Your insurance website can grow stale

Your business website may have a lot of pages about insurance topics, but do you ever find yourself just creating a page to make your site larger to improve search rankings? A website is a great content marketing tool, but there is only so much information you can place in a website. Also, maintaining a website to keep the content fresh and relevant on a regular basis can turn into an unnecessary chore.

A well-designed insurance blog can be a valuable tool to keep content fresh and also promote your website in the search. With each new blog article you are not only providing current information, you are actually adding one more page to your website. By blogging, you prevent your website from appearing cluttered and each new post is a new opportunity for your site to appear for people searching in search engines.

Blogging for insurance makes a personal connection

In an article published by Insurance Journal, Brent Kelly, independent insurance agent, made the following statement:

I’m very involved with the process of people knowing, liking, and trusting you before they buy. How do you do that online? Through blogging, providing valuable information, and ways to help people solve problems.

The Home Insurance Blog not only provides insurance products, but more importantly, it provides a lot of useful information that individuals and businesses can use in their everyday lives. It’s the connection on a personal level that will build trust and credibility in you and your products. Business owners want to learn ways to make their businesses better and individuals want to learn about insurance without all the technical jargon. By keeping your blog simple and informative, you can easily give potential customers what they want.

Online marketing has become a fast-paced world where blogging has become a more mature platform for getting your insurance message out. It is also the most effective, because it’s quick, to the point, and always provides fresh and relevant information. Insurance blogging makes you unique and gives you a higher visibility, which equates to more leads and more new business.

At BlogMutt, we understand that the topic of insurance is not as sexy as Kim Kardashian, but we know how to make the topic unique and interesting. Contact us today and we will show you how to make blogging for insurance more exciting by delivering your message in a way your prospective clients want to receive it.

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How Successful Content Marketing Creates Demand

content marketing

Content marketing that doesn’t create demand is just words on a page.

Creating customer demand through banner advertising and social media isn’t what it used to be. The advertising landscape continues to evolve online. But that doesn’t mean success online isn’t possible. To know what it takes to succeed online, it helps to understand what’s changing.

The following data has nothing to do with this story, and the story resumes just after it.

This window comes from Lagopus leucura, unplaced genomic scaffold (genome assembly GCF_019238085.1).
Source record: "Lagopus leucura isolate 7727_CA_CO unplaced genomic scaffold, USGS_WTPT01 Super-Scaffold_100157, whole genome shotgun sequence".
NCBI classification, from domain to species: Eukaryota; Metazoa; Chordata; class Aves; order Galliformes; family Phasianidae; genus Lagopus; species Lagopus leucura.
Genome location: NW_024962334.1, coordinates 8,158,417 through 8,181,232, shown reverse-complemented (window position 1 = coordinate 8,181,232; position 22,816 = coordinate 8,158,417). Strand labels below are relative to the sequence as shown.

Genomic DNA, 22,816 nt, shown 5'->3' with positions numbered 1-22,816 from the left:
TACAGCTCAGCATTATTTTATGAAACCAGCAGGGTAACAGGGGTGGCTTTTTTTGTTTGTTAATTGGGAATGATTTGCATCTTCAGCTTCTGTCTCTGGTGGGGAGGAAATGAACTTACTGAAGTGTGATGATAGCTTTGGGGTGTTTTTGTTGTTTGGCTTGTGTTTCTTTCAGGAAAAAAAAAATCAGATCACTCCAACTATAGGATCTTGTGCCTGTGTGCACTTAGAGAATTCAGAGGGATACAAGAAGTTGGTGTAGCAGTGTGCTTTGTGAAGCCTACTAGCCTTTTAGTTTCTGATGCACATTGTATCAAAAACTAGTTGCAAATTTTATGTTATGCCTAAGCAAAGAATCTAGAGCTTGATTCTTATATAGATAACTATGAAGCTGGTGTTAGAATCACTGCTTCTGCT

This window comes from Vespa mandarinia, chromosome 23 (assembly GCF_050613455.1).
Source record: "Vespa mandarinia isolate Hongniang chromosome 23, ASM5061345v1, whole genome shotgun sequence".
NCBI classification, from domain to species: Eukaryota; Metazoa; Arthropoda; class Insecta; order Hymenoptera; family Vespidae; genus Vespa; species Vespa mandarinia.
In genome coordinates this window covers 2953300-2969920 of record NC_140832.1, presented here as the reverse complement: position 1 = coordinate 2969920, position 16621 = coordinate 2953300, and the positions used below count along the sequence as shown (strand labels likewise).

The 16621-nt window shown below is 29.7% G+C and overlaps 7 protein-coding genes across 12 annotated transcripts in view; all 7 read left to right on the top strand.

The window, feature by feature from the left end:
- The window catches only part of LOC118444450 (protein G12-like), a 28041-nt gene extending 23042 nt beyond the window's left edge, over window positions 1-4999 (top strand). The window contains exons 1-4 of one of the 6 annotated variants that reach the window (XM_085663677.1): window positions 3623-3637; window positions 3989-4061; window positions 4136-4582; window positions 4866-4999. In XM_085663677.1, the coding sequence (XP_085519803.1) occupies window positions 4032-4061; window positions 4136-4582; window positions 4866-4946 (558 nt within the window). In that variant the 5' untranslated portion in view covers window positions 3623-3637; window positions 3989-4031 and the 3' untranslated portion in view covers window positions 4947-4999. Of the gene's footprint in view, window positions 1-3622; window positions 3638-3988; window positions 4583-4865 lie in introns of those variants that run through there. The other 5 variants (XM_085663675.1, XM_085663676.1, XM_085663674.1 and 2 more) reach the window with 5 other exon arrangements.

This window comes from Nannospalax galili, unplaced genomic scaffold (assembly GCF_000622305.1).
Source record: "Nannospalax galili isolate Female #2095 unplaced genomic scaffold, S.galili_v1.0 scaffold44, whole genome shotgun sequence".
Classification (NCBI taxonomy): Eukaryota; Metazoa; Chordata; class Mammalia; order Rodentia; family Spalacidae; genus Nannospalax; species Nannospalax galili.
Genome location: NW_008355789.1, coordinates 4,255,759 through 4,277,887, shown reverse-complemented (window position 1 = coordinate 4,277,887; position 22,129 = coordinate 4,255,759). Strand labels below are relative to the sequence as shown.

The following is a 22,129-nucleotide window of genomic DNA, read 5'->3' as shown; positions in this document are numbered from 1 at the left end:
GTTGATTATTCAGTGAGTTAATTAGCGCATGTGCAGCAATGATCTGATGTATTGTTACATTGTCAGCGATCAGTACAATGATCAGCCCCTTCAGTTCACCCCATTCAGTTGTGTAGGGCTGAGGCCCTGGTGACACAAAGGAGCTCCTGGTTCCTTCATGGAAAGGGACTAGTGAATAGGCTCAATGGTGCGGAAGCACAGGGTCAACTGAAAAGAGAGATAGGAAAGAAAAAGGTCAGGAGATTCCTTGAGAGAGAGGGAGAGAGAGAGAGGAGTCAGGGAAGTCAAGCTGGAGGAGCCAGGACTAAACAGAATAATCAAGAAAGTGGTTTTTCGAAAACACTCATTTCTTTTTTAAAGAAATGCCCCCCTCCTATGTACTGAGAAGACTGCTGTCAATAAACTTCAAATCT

Business owners tell us they keep hearing the buzzwords “content marketing” and that they MUST “create content.” Thing is, lots of businesses don’t know where to start or tried starting and couldn’t keep it up.

No One Is Reading Your Content 

Let’s say you are one a company that creates content…is anyone reading it? If they are, they’re reading it for 15 seconds. Attention spans are waning. Pop-ups, banners, and ad words only get more belligerent. And the competition keeps getting fiercer. If everyone wants customers’ attention, how can your content marketing strategy create demand?

Small business marketers stand at a cross-roads: try to continue creating content in vain or pour some money into advertising.

No One Sees Your Online Advertisements 

The problem, of course, is that the traditional route of buying ads just isn’t working anymore. Even Google admitted that “56.1% of ads served on the internet are never even ‘in view’—defined as being on screen for one second or more.” So not only are customers not learning anything from ads, they aren’t even seeing them most of the time. If no one sees a purchased ad, is it still an ad? It costs as much as an ad. It looks like an ad. It talks like an ad. But guess what: it’s not an ad if no one can see it.

Usually, if customers and potential customers find helpful and relevant information online, they will naturally conclude that the company providing it is worth taking a closer look at. That’s the whole content-marketing game.

But if, like an ad, you create content and no one sees it, is it still content marketing? Again, it looks like good content, reads like good content, and you’ve spent money on resources to create the content, but if no one reads it…it isn’t content marketing. It’s just content. Marketing is supposed to create and drive demand. And if it ain’t creating demand, it ain’t marketing.

No One Saw That Facebook Post Either  

Social media provides an effective way to keep in touch with your audience…right? Maybe not. Things are changing dramatically on the social media scene, especially of late. Facebook — a favorite tool for many small- to medium-sized businesses — is rapidly becoming pay-to-play. If Facebook is no longer a way to organically reach your audience, it might just be a massive waste of your time.